Provost Vincent Price became the first interim provost in University history to permanently fill the position when he officially assumed office July 1. He replaced former Provost Ron Daniels, who left Penn last winter to serve as president of Johns Hopkins University. After his first summer on the job, Price, a Communication professor, talked about his time so far and his plans for the future.
The Daily Pennsylvanian: How has your experience as Interim Provost prepared you for your official tenure as Provost?
Vincent Price: Stepping into the role of interim provost underscored just how deep the passion is at Penn for excellence and innovation, creativity, and independence. We have twelve more or less independent schools, each of them are doing interesting, interrelated things. While the job of the Provost Office is to coordinate that, the job is made so much easier by the fact that the leadership within the schools is extraordinarily strong.
DP: As you meet with various groups on campus, what interests are you hearing as priorities?
VP: I'm continuing to meet with people and my meetings will continue this fall and into the spring. It's a bit too early to say just how those conversations are going and where they'll lead. I think what's quite apparent is that there is a strong interest in pursuing interdisciplinary opportunities and Penn is uniquely positioned to do that. There are obviously localized concerns since every faculty is dealing with a somewhat different set of issues. And the students have of course have an interest in seeing that we have a strong support structure for things like undergraduate research. Some of what I'm hearing I fully expected to hear.
DP: What summer preparations or developments were made for the upcoming academic year?
VP: It's been a busy summer. We have now implemented our Arts and the City academically themed year-a theme that helps introduce students to all of the wonderful arts and culture opportunities on campus. It's also a theme that helps, I think, a wide array of schools and programs across the university to collaborate on interdisciplinary ventures that are focused around the love of arts and building a community. For example, the Center for Public Health Initiatives in the School of Medicine has a fabulous year-long program dealing with arts and public health. It's also an opportunity for the campus to build stronger ties to the community so we have a passport program to help students get to know regional arts institutions. We really never stop working here.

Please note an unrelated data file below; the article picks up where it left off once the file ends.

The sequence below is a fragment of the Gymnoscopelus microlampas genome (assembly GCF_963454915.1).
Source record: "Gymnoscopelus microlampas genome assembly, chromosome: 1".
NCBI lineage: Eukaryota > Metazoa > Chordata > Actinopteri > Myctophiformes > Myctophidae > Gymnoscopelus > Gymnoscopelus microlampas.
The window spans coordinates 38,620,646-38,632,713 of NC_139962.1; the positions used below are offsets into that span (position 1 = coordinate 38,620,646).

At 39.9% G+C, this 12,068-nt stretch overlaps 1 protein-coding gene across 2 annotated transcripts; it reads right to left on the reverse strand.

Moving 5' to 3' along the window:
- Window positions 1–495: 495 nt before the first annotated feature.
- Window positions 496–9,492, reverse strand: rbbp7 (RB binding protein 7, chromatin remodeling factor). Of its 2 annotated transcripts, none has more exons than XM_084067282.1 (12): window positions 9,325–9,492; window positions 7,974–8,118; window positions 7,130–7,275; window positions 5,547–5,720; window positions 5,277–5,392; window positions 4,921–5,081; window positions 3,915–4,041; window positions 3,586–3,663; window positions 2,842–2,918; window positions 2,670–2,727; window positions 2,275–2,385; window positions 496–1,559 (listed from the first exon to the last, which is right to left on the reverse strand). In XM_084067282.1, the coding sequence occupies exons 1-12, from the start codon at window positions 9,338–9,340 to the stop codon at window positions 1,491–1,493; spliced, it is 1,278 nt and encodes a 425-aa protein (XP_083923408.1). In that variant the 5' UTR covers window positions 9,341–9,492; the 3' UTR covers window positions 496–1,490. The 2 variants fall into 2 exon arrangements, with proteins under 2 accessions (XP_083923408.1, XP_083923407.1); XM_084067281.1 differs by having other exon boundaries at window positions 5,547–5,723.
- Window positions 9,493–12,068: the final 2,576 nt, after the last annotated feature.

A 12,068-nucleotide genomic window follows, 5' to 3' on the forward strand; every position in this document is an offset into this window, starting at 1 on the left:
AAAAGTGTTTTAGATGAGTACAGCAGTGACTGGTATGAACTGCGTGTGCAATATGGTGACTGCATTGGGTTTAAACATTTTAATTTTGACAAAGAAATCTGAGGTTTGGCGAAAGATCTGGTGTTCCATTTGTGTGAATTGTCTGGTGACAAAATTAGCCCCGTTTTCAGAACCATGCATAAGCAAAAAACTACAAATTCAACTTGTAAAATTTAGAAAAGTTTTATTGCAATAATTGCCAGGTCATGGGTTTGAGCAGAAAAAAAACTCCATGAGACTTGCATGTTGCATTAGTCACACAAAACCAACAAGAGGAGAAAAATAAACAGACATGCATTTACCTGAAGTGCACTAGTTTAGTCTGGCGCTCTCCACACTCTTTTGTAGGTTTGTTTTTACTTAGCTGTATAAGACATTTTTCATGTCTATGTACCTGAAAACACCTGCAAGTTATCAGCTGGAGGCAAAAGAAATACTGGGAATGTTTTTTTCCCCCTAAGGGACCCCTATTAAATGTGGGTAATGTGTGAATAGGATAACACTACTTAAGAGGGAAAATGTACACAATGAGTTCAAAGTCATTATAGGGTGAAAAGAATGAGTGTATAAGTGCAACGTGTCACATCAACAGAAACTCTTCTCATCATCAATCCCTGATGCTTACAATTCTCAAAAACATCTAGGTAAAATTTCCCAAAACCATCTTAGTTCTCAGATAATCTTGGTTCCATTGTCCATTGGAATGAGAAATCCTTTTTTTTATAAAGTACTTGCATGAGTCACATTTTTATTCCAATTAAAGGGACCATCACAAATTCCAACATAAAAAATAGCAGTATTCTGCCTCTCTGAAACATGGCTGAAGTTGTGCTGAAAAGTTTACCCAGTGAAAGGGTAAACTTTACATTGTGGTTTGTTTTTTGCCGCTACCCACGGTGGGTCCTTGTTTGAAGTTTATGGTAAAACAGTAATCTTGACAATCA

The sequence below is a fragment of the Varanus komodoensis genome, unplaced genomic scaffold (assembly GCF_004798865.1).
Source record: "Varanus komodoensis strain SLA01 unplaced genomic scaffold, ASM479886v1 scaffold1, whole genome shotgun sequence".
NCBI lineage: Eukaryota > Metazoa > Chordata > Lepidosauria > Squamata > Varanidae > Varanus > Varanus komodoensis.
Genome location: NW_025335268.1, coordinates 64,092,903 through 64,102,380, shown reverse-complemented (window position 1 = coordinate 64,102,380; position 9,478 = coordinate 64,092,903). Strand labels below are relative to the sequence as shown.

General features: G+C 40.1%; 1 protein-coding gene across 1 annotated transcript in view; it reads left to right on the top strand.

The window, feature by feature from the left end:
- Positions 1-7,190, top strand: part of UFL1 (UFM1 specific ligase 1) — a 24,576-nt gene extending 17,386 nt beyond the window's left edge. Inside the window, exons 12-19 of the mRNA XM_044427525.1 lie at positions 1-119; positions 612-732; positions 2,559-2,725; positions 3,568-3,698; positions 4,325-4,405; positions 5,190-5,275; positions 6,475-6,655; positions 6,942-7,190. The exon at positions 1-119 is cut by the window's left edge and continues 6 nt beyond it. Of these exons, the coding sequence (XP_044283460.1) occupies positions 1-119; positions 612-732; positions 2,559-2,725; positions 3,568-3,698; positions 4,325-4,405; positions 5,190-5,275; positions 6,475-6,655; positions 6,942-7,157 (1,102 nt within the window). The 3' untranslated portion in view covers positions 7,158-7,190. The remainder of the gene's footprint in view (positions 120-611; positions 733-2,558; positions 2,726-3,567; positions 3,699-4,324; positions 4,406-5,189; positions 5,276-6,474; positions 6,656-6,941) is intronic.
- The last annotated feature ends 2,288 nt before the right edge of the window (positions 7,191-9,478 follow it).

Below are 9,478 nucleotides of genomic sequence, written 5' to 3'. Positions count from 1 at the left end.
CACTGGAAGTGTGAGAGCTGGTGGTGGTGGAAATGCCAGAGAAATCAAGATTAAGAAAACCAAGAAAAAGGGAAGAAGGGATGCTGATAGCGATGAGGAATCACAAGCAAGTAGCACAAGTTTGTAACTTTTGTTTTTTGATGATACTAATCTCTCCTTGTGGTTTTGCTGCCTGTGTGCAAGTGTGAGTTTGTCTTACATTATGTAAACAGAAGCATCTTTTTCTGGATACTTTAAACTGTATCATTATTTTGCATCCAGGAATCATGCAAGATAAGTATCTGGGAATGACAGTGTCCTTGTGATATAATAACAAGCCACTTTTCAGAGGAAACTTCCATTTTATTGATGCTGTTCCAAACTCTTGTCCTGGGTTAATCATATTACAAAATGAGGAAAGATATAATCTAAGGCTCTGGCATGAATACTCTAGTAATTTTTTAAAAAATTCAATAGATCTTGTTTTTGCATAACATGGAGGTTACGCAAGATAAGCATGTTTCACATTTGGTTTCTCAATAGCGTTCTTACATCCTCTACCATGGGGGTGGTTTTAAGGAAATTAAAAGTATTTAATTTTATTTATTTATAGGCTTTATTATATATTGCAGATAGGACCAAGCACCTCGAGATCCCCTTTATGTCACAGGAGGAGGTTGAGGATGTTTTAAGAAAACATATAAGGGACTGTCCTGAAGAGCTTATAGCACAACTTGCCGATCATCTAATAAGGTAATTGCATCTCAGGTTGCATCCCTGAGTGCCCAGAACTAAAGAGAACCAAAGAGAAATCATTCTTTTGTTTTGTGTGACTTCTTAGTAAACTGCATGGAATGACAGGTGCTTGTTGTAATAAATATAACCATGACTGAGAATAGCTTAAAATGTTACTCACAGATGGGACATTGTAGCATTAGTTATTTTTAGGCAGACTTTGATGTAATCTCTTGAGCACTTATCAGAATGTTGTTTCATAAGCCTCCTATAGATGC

DP: How will you balance the goal of increasing research opportunities given the current economy?
VP: Some of this is to create facilitative mechanisms, to help our faculty identify interested students and vice versa. We have been expanding the scope and operations of the Center for Undergraduate Research and Fellowships that clearly will be a centerpiece to advancing undergraduate research on campus. We're looking into expanding our Center for Teaching and Learning and one of the points of conversation will be about incorporating undergraduates into their research projects. Service learning opportunities that incorporate a research component really begin to tackle pressing problems. It's taking advantage of those kinds of opportunities more systematically.
DP: What projects or opportunities do you really have an interest or hand in?